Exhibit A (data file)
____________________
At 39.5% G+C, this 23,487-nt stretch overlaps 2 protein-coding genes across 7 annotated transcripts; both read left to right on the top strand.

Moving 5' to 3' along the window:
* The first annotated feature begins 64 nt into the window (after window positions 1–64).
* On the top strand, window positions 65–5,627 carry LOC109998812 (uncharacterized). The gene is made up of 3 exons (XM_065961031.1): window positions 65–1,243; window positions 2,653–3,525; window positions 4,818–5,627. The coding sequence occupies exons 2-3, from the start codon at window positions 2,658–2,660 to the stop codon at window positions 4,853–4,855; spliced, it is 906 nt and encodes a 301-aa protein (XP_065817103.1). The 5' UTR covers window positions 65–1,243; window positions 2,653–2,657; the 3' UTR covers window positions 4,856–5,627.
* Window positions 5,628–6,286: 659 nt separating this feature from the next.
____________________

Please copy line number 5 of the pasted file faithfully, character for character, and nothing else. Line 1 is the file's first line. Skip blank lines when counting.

* Window positions 5,628–6,286: 659 nt separating this feature from the next.